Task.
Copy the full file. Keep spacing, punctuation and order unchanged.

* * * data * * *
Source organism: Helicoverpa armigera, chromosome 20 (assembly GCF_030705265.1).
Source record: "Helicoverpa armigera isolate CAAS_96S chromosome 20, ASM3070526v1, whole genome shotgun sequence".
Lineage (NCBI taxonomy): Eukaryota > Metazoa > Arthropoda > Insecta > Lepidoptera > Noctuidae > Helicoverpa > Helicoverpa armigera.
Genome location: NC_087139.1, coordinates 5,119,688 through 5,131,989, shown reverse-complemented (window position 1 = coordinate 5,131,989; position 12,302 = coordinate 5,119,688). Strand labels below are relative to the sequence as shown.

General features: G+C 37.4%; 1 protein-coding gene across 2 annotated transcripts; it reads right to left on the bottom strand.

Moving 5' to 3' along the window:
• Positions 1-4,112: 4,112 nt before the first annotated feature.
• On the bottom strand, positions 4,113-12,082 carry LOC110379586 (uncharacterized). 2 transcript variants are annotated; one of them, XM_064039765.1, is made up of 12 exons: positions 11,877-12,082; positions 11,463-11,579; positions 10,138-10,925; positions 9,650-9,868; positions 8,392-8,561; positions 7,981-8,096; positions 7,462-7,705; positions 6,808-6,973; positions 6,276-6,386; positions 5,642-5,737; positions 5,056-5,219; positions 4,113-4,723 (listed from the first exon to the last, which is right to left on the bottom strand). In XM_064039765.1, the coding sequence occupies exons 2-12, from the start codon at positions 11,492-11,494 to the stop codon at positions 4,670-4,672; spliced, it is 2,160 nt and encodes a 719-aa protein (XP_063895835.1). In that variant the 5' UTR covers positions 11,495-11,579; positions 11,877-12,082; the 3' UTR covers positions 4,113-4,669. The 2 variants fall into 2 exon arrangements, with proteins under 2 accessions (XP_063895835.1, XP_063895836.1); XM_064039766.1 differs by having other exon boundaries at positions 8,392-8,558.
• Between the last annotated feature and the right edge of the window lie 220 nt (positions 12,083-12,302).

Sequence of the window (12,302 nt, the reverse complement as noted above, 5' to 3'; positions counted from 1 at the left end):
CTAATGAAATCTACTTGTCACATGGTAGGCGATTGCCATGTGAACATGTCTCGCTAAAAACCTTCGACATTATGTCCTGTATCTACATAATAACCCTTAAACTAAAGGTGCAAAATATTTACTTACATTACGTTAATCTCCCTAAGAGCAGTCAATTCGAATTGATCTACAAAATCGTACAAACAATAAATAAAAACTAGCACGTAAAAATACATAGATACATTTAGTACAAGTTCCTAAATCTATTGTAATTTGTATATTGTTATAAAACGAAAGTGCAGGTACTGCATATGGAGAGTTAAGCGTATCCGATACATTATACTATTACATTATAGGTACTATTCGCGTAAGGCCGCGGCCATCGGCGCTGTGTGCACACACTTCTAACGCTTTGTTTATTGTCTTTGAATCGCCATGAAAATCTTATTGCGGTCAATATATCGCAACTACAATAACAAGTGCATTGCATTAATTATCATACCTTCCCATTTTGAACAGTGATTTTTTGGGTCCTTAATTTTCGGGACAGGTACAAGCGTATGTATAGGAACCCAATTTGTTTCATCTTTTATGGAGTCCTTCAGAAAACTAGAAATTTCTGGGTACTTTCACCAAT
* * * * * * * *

Source organism: Helicoverpa armigera, chromosome 20 (assembly GCF_030705265.1).
Source record: "Helicoverpa armigera isolate CAAS_96S chromosome 20, ASM3070526v1, whole genome shotgun sequence".
Lineage (NCBI taxonomy): Eukaryota > Metazoa > Arthropoda > Insecta > Lepidoptera > Noctuidae > Helicoverpa > Helicoverpa armigera.
Genome location: NC_087139.1, coordinates 5,119,688 through 5,131,989, shown reverse-complemented (window position 1 = coordinate 5,131,989; position 12,302 = coordinate 5,119,688). Strand labels below are relative to the sequence as shown.

General features: G+C 37.4%; 1 protein-coding gene across 2 annotated transcripts; it reads right to left on the bottom strand.

Moving 5' to 3' along the window:
• Positions 1-4,112: 4,112 nt before the first annotated feature.
• On the bottom strand, positions 4,113-12,082 carry LOC110379586 (uncharacterized). 2 transcript variants are annotated; one of them, XM_064039765.1, is made up of 12 exons: positions 11,877-12,082; positions 11,463-11,579; positions 10,138-10,925; positions 9,650-9,868; positions 8,392-8,561; positions 7,981-8,096; positions 7,462-7,705; positions 6,808-6,973; positions 6,276-6,386; positions 5,642-5,737; positions 5,056-5,219; positions 4,113-4,723 (listed from the first exon to the last, which is right to left on the bottom strand). In XM_064039765.1, the coding sequence occupies exons 2-12, from the start codon at positions 11,492-11,494 to the stop codon at positions 4,670-4,672; spliced, it is 2,160 nt and encodes a 719-aa protein (XP_063895835.1). In that variant the 5' UTR covers positions 11,495-11,579; positions 11,877-12,082; the 3' UTR covers positions 4,113-4,669. The 2 variants fall into 2 exon arrangements, with proteins under 2 accessions (XP_063895835.1, XP_063895836.1); XM_064039766.1 differs by having other exon boundaries at positions 8,392-8,558.
• Between the last annotated feature and the right edge of the window lie 220 nt (positions 12,083-12,302).

Sequence of the window (12,302 nt, the reverse complement as noted above, 5' to 3'; positions counted from 1 at the left end):
CTAATGAAATCTACTTGTCACATGGTAGGCGATTGCCATGTGAACATGTCTCGCTAAAAACCTTCGACATTATGTCCTGTATCTACATAATAACCCTTAAACTAAAGGTGCAAAATATTTACTTACATTACGTTAATCTCCCTAAGAGCAGTCAATTCGAATTGATCTACAAAATCGTACAAACAATAAATAAAAACTAGCACGTAAAAATACATAGATACATTTAGTACAAGTTCCTAAATCTATTGTAATTTGTATATTGTTATAAAACGAAAGTGCAGGTACTGCATATGGAGAGTTAAGCGTATCCGATACATTATACTATTACATTATAGGTACTATTCGCGTAAGGCCGCGGCCATCGGCGCTGTGTGCACACACTTCTAACGCTTTGTTTATTGTCTTTGAATCGCCATGAAAATCTTATTGCGGTCAATATATCGCAACTACAATAACAAGTGCATTGCATTAATTATCATACCTTCCCATTTTGAACAGTGATTTTTTGGGTCCTTAATTTTCGGGACAGGTACAAGCGTATGTATAGGAACCCAATTTGTTTCATCTTTTATGGAGTCCTTCAGAAAACTAGAAATTTCTGGGTACTTTCACCAAT